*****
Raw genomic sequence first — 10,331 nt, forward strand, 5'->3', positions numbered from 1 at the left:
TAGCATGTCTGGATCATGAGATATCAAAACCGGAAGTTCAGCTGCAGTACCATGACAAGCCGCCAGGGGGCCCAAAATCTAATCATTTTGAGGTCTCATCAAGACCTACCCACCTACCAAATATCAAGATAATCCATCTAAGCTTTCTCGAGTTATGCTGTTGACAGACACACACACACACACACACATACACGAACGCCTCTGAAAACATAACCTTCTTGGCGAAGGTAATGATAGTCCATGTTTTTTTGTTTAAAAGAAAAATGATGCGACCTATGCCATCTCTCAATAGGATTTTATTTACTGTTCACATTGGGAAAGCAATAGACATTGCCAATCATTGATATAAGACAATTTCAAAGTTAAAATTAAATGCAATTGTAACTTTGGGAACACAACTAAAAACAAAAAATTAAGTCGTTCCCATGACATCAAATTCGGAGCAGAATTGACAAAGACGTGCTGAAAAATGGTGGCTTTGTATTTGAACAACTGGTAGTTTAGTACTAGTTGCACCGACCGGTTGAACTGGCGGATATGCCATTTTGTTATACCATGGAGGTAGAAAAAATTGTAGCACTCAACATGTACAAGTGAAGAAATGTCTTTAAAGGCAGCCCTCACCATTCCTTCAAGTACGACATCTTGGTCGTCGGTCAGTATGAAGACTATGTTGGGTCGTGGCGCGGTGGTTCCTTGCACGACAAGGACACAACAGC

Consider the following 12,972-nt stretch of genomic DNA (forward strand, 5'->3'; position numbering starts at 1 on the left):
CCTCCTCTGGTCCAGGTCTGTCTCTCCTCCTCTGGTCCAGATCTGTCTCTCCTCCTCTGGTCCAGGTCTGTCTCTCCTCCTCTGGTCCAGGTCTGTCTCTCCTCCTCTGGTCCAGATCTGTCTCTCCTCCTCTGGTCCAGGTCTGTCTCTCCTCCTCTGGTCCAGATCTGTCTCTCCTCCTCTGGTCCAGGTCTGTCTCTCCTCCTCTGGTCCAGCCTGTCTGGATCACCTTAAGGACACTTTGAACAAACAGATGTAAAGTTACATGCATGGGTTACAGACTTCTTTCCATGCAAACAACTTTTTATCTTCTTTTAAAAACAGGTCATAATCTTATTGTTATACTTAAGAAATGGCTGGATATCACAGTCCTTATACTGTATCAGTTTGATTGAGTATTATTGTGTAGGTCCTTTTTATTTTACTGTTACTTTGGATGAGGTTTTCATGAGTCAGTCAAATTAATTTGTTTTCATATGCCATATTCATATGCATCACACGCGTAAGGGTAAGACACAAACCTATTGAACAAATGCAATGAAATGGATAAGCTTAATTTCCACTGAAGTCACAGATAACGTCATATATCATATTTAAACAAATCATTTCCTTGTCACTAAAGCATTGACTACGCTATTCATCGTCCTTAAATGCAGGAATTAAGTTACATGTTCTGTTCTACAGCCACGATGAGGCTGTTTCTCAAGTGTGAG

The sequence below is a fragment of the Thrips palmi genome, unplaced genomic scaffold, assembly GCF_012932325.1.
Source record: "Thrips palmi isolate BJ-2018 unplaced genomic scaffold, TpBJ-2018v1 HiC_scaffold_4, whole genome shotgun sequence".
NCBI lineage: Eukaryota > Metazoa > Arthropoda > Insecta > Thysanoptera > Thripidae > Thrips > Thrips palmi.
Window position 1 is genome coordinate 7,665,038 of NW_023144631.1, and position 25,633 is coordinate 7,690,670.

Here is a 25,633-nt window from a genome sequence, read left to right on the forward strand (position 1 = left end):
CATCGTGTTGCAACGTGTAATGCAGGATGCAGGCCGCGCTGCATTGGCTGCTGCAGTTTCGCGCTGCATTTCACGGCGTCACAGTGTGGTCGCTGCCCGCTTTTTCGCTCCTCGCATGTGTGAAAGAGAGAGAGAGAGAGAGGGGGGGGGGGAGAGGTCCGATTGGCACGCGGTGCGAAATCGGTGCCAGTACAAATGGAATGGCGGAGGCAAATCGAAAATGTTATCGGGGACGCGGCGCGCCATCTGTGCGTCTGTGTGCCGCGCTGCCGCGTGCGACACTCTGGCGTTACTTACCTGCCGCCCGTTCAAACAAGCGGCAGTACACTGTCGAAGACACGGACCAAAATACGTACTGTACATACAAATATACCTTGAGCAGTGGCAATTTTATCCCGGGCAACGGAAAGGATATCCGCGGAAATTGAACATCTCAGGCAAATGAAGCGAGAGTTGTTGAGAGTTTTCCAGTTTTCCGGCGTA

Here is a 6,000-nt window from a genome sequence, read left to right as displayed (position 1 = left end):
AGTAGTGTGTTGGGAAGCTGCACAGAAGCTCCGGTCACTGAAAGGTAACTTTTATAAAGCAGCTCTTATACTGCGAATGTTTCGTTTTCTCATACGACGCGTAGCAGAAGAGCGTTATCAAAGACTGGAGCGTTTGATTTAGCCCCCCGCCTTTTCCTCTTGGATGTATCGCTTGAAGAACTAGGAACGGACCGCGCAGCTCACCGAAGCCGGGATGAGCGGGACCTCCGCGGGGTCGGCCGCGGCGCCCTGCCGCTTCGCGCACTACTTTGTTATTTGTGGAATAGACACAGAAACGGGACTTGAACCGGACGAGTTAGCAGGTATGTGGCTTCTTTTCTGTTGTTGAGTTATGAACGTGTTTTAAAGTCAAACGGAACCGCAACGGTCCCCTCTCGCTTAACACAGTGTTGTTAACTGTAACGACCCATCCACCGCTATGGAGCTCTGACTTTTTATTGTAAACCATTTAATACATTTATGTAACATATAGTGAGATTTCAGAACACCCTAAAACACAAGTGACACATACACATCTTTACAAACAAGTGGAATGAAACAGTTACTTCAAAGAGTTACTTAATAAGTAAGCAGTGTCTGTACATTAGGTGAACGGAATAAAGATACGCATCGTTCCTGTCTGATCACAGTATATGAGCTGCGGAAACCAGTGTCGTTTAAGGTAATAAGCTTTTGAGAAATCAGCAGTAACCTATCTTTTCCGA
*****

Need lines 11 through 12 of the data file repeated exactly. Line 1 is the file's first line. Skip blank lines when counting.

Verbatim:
Here is a 6,000-nt window from a genome sequence, read left to right as displayed (position 1 = left end):
AGTAGTGTGTTGGGAAGCTGCACAGAAGCTCCGGTCACTGAAAGGTAACTTTTATAAAGCAGCTCTTATACTGCGAATGTTTCGTTTTCTCATACGACGCGTAGCAGAAGAGCGTTATCAAAGACTGGAGCGTTTGATTTAGCCCCCCGCCTTTTCCTCTTGGATGTATCGCTTGAAGAACTAGGAACGGACCGCGCAGCTCACCGAAGCCGGGATGAGCGGGACCTCCGCGGGGTCGGCCGCGGCGCCCTGCCGCTTCGCGCACTACTTTGTTATTTGTGGAATAGACACAGAAACGGGACTTGAACCGGACGAGTTAGCAGGTATGTGGCTTCTTTTCTGTTGTTGAGTTATGAACGTGTTTTAAAGTCAAACGGAACCGCAACGGTCCCCTCTCGCTTAACACAGTGTTGTTAACTGTAACGACCCATCCACCGCTATGGAGCTCTGACTTTTTATTGTAAACCATTTAATACATTTATGTAACATATAGTGAGATTTCAGAACACCCTAAAACACAAGTGACACATACACATCTTTACAAACAAGTGGAATGAAACAGTTACTTCAAAGAGTTACTTAATAAGTAAGCAGTGTCTGTACATTAGGTGAACGGAATAAAGATACGCATCGTTCCTGTCTGATCACAGTATATGAGCTGCGGAAACCAGTGTCGTTTAAGGTAATAAGCTTTTGAGAAATCAGCAGTAACCTATCTTTTCCGA